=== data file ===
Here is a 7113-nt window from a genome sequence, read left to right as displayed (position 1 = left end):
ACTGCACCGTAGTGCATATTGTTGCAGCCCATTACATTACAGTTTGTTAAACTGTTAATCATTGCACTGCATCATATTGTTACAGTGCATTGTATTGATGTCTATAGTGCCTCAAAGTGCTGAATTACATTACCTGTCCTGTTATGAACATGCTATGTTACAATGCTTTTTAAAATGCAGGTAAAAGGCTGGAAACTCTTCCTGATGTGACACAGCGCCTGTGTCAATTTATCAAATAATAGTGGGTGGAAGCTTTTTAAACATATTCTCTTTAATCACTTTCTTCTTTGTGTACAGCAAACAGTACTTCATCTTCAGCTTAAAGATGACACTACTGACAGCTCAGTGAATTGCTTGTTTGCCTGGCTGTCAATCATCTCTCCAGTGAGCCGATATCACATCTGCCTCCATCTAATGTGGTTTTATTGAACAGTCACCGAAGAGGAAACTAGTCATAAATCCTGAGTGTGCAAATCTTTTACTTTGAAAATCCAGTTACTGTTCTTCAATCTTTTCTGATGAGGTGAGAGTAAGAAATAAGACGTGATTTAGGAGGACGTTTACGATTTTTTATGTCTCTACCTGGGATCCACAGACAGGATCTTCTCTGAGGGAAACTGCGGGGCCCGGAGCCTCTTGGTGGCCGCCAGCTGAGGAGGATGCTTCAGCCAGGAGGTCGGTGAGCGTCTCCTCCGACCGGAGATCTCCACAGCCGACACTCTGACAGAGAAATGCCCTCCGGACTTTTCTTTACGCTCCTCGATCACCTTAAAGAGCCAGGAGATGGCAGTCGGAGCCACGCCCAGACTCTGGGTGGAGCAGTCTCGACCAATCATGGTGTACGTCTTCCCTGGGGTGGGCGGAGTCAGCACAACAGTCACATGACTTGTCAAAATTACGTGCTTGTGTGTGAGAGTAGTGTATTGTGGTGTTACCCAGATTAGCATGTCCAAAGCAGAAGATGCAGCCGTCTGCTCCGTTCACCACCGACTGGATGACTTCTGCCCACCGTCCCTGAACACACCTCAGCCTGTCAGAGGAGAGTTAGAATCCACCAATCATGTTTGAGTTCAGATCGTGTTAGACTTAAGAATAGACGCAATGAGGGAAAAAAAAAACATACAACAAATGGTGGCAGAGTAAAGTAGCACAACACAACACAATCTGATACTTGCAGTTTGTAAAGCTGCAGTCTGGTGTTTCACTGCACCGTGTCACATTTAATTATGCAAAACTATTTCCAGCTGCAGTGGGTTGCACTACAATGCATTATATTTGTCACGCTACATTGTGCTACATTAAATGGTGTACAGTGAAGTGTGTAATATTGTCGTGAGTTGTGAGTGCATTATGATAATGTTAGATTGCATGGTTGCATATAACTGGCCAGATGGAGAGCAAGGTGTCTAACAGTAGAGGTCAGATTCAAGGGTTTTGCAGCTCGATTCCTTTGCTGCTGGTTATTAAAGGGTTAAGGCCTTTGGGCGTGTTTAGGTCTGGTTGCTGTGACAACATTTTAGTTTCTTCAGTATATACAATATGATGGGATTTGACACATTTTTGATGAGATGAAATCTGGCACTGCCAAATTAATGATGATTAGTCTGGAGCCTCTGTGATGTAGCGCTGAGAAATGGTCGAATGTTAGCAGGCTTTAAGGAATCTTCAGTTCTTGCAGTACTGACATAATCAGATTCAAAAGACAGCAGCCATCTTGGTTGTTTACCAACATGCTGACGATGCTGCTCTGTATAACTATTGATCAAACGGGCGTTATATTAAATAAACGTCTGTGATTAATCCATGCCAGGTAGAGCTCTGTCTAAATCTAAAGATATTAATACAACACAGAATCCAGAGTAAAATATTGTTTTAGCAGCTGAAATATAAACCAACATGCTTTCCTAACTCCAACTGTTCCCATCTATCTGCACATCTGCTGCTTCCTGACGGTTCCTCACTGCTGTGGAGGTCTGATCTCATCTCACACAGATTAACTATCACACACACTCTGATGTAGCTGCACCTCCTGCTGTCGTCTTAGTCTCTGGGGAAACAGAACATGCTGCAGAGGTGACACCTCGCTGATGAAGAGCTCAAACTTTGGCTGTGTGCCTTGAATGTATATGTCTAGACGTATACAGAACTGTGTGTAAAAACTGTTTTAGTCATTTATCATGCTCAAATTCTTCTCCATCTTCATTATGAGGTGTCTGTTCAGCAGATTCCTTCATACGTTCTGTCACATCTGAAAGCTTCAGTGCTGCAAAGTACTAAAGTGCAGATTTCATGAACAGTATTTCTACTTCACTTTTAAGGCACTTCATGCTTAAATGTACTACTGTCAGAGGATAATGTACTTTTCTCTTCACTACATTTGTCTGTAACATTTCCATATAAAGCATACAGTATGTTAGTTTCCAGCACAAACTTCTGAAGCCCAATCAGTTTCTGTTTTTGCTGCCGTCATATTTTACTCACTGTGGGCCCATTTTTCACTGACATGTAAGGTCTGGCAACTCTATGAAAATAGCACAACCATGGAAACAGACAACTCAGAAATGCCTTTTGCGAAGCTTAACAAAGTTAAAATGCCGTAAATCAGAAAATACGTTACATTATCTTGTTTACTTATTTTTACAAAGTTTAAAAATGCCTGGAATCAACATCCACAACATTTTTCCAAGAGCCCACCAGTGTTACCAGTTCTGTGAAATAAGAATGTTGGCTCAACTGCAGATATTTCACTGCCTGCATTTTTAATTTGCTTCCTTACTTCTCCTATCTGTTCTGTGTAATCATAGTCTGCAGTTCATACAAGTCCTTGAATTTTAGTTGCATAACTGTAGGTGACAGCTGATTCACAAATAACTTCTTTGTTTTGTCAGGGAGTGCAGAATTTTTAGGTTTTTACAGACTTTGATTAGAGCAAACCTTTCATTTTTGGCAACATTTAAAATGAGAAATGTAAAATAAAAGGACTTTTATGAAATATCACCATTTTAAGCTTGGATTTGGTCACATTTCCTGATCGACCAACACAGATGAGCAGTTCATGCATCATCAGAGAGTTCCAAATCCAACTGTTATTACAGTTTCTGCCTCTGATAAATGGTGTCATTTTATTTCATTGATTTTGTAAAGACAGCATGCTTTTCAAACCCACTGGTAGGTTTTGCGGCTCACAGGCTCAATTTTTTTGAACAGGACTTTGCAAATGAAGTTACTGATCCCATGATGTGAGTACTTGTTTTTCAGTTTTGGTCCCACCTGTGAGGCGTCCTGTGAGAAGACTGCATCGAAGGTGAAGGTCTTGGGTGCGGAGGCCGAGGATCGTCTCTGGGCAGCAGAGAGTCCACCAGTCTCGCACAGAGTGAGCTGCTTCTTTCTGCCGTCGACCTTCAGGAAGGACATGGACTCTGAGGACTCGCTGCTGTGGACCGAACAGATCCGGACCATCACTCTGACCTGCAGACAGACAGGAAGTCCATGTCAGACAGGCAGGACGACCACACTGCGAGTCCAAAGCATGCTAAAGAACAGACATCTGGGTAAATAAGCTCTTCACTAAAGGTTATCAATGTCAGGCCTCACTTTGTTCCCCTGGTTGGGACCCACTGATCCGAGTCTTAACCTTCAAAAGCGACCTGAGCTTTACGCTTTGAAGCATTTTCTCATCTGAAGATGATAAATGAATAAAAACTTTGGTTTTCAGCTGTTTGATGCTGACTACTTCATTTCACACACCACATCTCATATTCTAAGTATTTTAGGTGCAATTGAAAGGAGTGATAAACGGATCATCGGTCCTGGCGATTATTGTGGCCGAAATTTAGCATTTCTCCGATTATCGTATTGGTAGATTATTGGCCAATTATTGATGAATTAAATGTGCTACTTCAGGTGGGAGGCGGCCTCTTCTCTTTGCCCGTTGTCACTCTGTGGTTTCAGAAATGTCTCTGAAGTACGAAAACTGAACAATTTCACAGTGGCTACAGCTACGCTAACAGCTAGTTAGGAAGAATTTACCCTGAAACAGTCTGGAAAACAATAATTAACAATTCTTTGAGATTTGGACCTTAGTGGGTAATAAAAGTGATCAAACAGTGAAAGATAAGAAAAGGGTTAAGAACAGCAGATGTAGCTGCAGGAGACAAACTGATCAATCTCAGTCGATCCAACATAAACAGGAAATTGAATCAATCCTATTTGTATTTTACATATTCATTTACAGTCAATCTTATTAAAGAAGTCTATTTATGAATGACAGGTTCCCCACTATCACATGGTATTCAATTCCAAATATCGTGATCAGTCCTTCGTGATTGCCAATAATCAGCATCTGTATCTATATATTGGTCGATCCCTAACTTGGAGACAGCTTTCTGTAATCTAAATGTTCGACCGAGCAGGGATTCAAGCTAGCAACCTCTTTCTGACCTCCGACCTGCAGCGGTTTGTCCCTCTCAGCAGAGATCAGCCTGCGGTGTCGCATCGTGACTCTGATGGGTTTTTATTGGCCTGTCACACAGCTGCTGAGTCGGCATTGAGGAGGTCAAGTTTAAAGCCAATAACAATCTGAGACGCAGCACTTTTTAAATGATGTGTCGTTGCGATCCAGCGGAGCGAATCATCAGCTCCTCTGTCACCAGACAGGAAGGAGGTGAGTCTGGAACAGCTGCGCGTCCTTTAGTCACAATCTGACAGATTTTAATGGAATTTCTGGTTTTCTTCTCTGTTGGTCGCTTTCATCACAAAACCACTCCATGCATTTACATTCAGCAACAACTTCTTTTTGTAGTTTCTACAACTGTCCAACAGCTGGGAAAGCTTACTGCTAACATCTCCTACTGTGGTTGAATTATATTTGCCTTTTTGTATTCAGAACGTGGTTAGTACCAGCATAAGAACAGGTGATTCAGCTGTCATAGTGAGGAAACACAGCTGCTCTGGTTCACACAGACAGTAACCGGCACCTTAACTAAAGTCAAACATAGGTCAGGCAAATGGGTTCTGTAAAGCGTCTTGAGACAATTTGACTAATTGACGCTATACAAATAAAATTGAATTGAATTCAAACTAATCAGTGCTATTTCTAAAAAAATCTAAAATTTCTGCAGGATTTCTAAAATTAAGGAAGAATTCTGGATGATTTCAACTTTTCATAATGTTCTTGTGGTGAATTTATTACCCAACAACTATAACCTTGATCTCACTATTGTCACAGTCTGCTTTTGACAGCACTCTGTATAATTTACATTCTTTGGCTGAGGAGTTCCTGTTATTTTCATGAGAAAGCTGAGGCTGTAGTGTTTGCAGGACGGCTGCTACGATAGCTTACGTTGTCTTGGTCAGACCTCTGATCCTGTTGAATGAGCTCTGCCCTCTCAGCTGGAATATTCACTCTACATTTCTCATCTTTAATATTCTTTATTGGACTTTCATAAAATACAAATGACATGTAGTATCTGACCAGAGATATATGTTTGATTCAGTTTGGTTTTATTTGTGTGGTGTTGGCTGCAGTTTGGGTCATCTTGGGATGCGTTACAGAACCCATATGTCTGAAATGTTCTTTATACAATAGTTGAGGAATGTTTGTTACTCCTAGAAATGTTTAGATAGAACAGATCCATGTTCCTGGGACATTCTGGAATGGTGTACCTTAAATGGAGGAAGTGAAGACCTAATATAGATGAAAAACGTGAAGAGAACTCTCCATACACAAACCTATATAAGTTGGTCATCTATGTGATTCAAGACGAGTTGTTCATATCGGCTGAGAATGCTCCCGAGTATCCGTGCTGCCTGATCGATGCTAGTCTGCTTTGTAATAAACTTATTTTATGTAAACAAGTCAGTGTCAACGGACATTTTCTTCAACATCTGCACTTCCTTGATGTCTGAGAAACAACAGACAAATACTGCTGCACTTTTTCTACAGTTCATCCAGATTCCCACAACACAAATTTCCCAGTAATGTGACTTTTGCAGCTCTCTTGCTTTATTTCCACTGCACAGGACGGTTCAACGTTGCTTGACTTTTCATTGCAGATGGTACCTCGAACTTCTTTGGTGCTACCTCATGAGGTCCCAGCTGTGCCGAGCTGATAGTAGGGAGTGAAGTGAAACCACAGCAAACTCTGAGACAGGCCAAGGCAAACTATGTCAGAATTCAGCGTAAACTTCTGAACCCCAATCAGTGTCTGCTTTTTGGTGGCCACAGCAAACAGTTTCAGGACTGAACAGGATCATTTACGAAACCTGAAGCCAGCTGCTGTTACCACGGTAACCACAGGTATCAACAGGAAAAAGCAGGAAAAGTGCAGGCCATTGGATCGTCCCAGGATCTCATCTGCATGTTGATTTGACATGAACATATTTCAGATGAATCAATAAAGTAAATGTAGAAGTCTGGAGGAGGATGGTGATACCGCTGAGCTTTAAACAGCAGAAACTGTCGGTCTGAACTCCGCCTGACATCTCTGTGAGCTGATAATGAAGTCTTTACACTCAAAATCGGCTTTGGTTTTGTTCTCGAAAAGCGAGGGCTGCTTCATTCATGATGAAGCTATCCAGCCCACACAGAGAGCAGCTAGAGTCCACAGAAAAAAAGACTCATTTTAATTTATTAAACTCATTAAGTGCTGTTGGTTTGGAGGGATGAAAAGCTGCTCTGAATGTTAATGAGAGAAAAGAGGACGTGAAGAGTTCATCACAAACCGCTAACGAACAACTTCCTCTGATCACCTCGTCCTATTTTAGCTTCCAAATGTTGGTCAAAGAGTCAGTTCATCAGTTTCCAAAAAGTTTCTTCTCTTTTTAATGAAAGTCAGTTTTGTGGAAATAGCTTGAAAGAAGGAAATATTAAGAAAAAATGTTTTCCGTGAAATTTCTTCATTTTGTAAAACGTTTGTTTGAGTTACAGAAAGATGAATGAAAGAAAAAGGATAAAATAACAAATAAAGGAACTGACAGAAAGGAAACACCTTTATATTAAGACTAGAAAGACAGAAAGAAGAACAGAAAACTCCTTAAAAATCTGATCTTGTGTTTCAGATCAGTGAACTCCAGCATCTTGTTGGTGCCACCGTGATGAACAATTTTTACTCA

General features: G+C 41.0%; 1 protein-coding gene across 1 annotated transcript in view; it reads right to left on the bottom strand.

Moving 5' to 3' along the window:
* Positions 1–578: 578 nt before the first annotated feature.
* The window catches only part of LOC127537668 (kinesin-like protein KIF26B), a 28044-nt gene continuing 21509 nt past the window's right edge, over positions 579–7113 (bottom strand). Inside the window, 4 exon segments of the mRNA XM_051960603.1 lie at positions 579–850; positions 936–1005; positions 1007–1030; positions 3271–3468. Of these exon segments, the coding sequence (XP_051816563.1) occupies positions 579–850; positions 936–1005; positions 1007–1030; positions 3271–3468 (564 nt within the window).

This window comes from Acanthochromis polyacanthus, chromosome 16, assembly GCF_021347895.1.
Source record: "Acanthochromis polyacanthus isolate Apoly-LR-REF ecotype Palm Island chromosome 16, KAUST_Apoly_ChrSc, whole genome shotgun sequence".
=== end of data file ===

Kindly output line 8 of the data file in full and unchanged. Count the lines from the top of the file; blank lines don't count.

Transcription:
Source record: "Acanthochromis polyacanthus isolate Apoly-LR-REF ecotype Palm Island chromosome 16, KAUST_Apoly_ChrSc, whole genome shotgun sequence".